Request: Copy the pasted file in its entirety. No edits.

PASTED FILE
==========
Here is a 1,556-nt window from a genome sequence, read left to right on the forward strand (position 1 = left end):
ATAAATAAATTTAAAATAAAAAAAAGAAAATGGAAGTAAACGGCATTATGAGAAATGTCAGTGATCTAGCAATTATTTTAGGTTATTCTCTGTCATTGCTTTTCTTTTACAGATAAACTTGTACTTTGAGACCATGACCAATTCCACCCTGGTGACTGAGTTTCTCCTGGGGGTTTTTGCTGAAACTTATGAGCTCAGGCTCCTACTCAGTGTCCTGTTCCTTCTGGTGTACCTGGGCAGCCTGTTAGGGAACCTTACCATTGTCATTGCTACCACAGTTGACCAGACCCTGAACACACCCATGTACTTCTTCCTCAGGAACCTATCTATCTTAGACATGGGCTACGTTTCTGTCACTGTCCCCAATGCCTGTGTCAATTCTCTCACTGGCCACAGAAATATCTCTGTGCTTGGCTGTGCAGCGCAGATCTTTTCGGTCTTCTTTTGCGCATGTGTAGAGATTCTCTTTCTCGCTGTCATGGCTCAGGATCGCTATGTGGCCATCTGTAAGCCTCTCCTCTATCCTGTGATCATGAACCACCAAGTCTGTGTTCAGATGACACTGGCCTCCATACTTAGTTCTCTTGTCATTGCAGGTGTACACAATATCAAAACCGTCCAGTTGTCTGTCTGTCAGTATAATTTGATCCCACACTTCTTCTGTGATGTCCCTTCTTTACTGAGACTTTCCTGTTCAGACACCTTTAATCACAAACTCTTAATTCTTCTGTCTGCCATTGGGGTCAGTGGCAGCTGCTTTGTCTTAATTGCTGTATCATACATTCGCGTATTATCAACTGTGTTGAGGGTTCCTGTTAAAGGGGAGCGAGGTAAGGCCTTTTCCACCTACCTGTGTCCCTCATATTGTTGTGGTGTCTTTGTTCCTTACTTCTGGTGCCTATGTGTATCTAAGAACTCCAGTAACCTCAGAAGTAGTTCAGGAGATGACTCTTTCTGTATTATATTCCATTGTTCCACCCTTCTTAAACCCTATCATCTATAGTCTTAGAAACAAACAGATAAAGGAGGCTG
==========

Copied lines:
Here is a 1,556-nt window from a genome sequence, read left to right on the forward strand (position 1 = left end):
ATAAATAAATTTAAAATAAAAAAAAGAAAATGGAAGTAAACGGCATTATGAGAAATGTCAGTGATCTAGCAATTATTTTAGGTTATTCTCTGTCATTGCTTTTCTTTTACAGATAAACTTGTACTTTGAGACCATGACCAATTCCACCCTGGTGACTGAGTTTCTCCTGGGGGTTTTTGCTGAAACTTATGAGCTCAGGCTCCTACTCAGTGTCCTGTTCCTTCTGGTGTACCTGGGCAGCCTGTTAGGGAACCTTACCATTGTCATTGCTACCACAGTTGACCAGACCCTGAACACACCCATGTACTTCTTCCTCAGGAACCTATCTATCTTAGACATGGGCTACGTTTCTGTCACTGTCCCCAATGCCTGTGTCAATTCTCTCACTGGCCACAGAAATATCTCTGTGCTTGGCTGTGCAGCGCAGATCTTTTCGGTCTTCTTTTGCGCATGTGTAGAGATTCTCTTTCTCGCTGTCATGGCTCAGGATCGCTATGTGGCCATCTGTAAGCCTCTCCTCTATCCTGTGATCATGAACCACCAAGTCTGTGTTCAGATGACACTGGCCTCCATACTTAGTTCTCTTGTCATTGCAGGTGTACACAATATCAAAACCGTCCAGTTGTCTGTCTGTCAGTATAATTTGATCCCACACTTCTTCTGTGATGTCCCTTCTTTACTGAGACTTTCCTGTTCAGACACCTTTAATCACAAACTCTTAATTCTTCTGTCTGCCATTGGGGTCAGTGGCAGCTGCTTTGTCTTAATTGCTGTATCATACATTCGCGTATTATCAACTGTGTTGAGGGTTCCTGTTAAAGGGGAGCGAGGTAAGGCCTTTTCCACCTACCTGTGTCCCTCATATTGTTGTGGTGTCTTTGTTCCTTACTTCTGGTGCCTATGTGTATCTAAGAACTCCAGTAACCTCAGAAGTAGTTCAGGAGATGACTCTTTCTGTATTATATTCCATTGTTCCACCCTTCTTAAACCCTATCATCTATAGTCTTAGAAACAAACAGATAAAGGAGGCTG